The challenges are increasing in the face of ever-increasing international competition. This is a good sign for the World Canoe Association and its German President Thomas Konietzko, who previously led the DKV for a long time. It is the industry’s declared goal to grow in markets outside of Europe. “We have achieved a certain level of presence and popularity in Europe. We won’t be able to increase that much anymore,” says Konietzko. “The growth market is in Asia and North America. With the Los Angeles 2028 Games, it’s imperative for us to have more of a presence there.”
Although the World Championships will take place in Duisburg next year, the upcoming competitions in Canada are a clear indication of where the journey is headed. In the future, entire World Cup series may take place outside of the European continent, which means that Schopf and colleagues will have to travel long distances for competitions in the future. So far, athletes from other continents have had to make their way to Europe. “I don’t think the effort will be that much greater just because a World Cup is being held in Brazil or, as is the case now, in Canada,” says Schopf. “I’m not at home for two-thirds of the year anyway, and I’m not at the university either.”
In any case, the challenge of achieving the desired climate goals will be much greater. The International Canoe Federation (ICF) joined the United Nations Framework Convention on Climate Change (UNFCCC) in 2021 and has thus committed to halving the ecological footprint by 2030. Water sports enthusiasts feel the effects of climate change almost every day.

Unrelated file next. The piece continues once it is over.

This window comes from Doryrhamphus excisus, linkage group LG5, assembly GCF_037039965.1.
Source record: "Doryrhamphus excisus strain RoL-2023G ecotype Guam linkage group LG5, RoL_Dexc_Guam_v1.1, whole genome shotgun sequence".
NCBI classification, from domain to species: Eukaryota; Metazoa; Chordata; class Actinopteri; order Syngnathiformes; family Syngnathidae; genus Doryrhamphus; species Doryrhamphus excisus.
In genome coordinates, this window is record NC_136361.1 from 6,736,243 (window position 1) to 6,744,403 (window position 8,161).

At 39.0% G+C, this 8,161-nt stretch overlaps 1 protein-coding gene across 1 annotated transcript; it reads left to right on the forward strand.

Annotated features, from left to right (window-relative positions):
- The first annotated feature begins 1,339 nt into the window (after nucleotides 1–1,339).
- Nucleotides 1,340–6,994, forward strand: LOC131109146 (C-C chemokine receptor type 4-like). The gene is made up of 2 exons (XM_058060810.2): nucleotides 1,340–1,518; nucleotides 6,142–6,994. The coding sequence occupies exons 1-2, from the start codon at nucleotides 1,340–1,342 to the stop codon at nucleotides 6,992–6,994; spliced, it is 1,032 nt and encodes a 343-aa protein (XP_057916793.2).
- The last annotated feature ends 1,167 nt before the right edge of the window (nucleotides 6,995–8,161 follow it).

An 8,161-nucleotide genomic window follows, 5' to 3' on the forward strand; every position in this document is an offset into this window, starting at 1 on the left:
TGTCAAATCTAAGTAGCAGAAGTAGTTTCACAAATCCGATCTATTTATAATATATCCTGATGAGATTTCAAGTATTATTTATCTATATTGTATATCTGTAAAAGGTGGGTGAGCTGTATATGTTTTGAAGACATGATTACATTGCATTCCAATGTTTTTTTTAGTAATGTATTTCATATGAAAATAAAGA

“If you paddle to the edge of the lake during a course in Kienbaum, you can clearly see at the water line that the water level has fallen,” says Schopf.
The world canoe association would like to make a contribution to at least curbing climate change. This starts with shortening travel routes between each competition. This also includes organizing the transport of the equipment in a more environmentally friendly manner. A pre-booking system for bus transport will also be introduced for the first time at the Junior World Championships in September this year. “Previously, there were bus lines that drove from the hotel to the route every half hour from 8 a.m. in the morning to 7 p.m. in the evening,” says President Konietzko.
“Some buses were jam-packed and some were completely empty. We have now asked the teams to pre-book their departures so that we can target the buses and reduce the number of trips to what is really necessary.”
The German athletes in particular will still have to travel far away to training camps in winter if they want to be among the best in the world. “Anyone who puts their hand in the water in December will notice that it’s not exactly pleasant,” says Schopf. “In the cold season, you can’t do much work in terms of quality or quantity.” That’s why you have to escape from the cold. To Florida, for example, where particularly good conditions prevail. “We are aware of this environmental sin, but unfortunately it is unavoidable,” says Schopf.
Especially for him personally and the crew of the kayak four, every minute together is important “so that we can become a fast, functioning machine”. These days in Halifax, but also then on the way to Paris 2024.